Your Content Network ad needs to stand out and draw the reader in more strongly than an ad on the search network (where they are actively searching for your services). Mention special offers, strong calls to action, and combine ads with effective landing pages for maximum performance.
Another way to draw the eye in the Content Network is to use different ad formats. The Content Network allows a variety of ad formats including traditional text ads, image ads and video ads. Experiment with the different formats and see if one type works better for you. Remember, your goal is to distract readers and pull them into your ad.
4. Content Network calls for a different campaign management style
With the Content Network think about setting up many adgroups with very few keywords in each adgroup. When we say few we mean few — less than ten. Frequently our adgroups have only 1-3 closely related keywords in them. In the Content Network you don’t get feedback based on keywords, so creating very small focused themed adgroups creates a way where you can get feedback. This technique is frequently referred to as the “Cast Your Net” management style — you use many individual broader themed keyword groups to cast a net to find sites that work for you.
5. Don’t forget negative keywords
Negative keywords are a way of filtering when your keywords are shown. If you tell Google that a certain word is a negative, Google won’t show your ad if that term is present. We’ve all heard horror stories of luggage ads showing up on news sites talking about plane crashes or similar bad matches. Be smart: brainstorm words that might be associated with your keywords in an adverse way and negate them.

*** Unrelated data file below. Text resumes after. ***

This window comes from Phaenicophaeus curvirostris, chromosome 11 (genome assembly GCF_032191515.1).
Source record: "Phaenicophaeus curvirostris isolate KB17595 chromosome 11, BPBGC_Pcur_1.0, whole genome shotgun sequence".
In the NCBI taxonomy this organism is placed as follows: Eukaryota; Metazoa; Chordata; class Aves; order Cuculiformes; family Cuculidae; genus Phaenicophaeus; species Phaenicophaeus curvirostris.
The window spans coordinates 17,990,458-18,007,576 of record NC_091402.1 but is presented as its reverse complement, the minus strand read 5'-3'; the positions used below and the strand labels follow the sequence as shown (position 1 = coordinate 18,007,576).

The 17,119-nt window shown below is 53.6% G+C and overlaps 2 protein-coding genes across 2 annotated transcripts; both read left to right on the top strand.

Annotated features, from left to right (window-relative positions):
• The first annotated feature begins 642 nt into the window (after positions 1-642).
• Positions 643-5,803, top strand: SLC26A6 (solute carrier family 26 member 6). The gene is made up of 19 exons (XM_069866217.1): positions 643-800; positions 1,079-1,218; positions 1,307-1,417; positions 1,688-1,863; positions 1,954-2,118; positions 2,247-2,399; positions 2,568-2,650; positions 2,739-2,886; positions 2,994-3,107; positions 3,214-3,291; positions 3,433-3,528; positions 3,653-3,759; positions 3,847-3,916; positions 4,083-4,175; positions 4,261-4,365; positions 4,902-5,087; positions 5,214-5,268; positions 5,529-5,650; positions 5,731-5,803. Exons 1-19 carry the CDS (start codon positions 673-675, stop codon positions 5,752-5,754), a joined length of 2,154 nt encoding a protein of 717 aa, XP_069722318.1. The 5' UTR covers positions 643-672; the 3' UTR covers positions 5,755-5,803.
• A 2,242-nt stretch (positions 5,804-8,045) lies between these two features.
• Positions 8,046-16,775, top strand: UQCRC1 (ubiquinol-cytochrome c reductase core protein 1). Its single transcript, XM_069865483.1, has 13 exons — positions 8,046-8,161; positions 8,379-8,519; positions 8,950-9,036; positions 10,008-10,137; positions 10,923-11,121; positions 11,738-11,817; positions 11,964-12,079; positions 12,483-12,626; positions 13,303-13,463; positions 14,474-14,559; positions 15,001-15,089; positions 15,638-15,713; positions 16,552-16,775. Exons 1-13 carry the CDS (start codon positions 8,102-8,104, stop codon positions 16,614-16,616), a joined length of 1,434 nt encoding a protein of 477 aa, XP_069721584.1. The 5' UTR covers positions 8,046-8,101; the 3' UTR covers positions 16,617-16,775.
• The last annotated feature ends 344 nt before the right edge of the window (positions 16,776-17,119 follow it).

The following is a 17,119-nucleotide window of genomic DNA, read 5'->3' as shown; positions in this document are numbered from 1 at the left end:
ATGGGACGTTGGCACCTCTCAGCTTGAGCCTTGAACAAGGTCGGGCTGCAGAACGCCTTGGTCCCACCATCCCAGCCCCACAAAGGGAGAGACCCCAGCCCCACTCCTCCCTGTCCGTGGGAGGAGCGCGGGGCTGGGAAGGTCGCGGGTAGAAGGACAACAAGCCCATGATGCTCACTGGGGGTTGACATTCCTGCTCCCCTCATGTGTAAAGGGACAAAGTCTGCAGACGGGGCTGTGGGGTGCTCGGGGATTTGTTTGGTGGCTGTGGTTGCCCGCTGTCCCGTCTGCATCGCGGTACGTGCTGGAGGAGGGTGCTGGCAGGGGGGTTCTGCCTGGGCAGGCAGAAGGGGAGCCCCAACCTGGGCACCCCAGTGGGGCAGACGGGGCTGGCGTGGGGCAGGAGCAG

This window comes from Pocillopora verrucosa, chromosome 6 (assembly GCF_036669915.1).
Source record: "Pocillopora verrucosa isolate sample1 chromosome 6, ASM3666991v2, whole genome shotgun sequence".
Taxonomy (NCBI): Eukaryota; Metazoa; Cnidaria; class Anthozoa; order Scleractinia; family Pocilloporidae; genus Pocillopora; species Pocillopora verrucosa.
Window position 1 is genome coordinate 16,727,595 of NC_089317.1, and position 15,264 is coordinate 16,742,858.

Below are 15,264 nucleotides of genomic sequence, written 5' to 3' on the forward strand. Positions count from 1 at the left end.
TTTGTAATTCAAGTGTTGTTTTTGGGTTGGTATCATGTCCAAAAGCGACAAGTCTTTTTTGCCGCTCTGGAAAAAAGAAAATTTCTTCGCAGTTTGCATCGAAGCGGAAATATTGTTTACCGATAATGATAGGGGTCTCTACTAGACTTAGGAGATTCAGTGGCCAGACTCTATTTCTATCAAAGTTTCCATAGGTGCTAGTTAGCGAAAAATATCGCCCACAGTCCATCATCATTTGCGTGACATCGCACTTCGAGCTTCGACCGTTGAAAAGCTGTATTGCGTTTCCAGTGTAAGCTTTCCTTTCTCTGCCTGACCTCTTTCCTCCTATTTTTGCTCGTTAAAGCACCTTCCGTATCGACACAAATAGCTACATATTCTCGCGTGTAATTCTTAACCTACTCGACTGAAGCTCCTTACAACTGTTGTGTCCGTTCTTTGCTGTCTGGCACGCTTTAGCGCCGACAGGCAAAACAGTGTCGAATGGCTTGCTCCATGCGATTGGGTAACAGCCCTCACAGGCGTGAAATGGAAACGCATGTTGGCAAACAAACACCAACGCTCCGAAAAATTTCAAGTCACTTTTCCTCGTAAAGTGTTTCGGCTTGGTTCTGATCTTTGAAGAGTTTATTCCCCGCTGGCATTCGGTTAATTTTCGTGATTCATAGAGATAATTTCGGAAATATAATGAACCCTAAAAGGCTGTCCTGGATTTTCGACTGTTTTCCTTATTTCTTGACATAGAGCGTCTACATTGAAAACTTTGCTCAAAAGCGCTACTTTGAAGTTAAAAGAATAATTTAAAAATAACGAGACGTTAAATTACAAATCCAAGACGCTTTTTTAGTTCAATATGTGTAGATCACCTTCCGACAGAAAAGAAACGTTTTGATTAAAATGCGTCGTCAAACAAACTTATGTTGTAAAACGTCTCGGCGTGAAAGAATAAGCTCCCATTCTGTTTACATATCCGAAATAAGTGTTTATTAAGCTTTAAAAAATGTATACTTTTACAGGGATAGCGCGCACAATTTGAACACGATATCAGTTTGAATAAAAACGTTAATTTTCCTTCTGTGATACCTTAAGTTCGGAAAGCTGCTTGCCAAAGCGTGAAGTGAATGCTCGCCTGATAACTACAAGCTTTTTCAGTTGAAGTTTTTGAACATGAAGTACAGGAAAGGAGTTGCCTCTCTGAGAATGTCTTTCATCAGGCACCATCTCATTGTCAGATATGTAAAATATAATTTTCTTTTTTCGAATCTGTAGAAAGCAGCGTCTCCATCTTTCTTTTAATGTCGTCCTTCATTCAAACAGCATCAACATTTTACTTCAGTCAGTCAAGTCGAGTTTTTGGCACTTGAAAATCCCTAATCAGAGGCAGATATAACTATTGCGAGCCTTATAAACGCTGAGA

6. Track performance on individual sites and exclude non-performers
In Google’s Content Network, the Placement Performance Report is your best friend (or you can get a snapshot from the “Networks” tab of the Campaigns screen). This report shows performance statistics for your ads on the different sites where the ads are being shown. The transparency of the Content Network improved dramatically when Google added this report. Learn to monitor the report frequently. Eliminate sites that are not performing well.
Content Network — Different, but effective
If you have only run ads on the search network, expect to see differences on the Content Network. For example, you’ll likely get lower click rates and less traffic in the Content Network than in the search network. This makes sense if you remember that people coming through you on the Content Network were NOT searching for your product. Your ad wet their appetite and compelled them to click.
A prudent way to start when transitioning to the Content Network is to start with a small budget until you get feedback on which sites are converting. As you learn which sites perform best for you, you can add more money.
Don’t be afraid to try the Content Network. If you follow the tips above and close monitor the Placement Performance Report to give you feedback, you too can run profitable campaigns on the Content Network.